Judge the accused, but show mercy
Thank you for the editorial “Give juvenile ‘lifers’ a path out of prison,” [Opinion, March 3].
You are right to say that punishments of this sort should not be driven by “inflammatory anecdote.”
Unfortunately, too often “inflammatory anecdote” is used by prosecutors to arouse high emotions in a jury. “Inflammatory anecdote” is nothing less than an effort to manipulate the state to exact the most severe possible vengeance on behalf of the victim. This is morally wrong and should be legally wrong as well. Vengeance has been banned from our justice system for centuries.
But the morality of giving life-without-parole sentences turns out to be bad twice over. Not only does the defendant find the door slammed in his or her face, the public finds the door to a change of heart, to acts of mercy, slammed in its face. It makes no sense to declare that today’s morality is and will always be better than that of anyone in the future.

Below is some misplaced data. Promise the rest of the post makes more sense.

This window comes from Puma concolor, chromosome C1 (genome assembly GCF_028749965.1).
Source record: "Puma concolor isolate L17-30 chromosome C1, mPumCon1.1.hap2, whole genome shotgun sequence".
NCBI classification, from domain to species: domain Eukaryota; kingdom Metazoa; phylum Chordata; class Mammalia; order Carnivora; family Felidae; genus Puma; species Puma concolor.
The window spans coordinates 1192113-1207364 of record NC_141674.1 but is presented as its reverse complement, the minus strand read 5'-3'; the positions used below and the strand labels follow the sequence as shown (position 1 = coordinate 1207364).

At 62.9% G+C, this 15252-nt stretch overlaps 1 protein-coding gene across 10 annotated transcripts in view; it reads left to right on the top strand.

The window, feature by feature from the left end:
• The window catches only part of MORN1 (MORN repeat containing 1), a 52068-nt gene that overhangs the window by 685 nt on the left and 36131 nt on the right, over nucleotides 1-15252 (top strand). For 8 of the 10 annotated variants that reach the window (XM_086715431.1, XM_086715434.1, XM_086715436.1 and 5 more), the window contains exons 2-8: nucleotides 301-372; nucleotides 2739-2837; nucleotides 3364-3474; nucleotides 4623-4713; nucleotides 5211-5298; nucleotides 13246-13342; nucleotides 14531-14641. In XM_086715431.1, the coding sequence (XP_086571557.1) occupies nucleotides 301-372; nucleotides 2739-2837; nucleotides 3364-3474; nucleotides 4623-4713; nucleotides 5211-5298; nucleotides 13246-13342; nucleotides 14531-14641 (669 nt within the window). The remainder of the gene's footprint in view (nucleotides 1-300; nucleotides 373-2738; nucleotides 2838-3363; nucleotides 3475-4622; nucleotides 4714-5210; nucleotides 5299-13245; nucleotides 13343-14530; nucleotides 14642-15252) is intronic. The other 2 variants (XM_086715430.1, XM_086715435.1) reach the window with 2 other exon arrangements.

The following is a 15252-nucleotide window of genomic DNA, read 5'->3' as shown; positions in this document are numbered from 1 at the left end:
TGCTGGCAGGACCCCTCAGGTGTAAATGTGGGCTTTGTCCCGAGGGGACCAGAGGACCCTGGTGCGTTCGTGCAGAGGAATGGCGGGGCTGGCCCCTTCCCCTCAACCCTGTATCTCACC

It is right to stand in judgment of the accused. But however we judge our future, it is wrong to deny them their right to show mercy.
–Jeff Smith, Seattle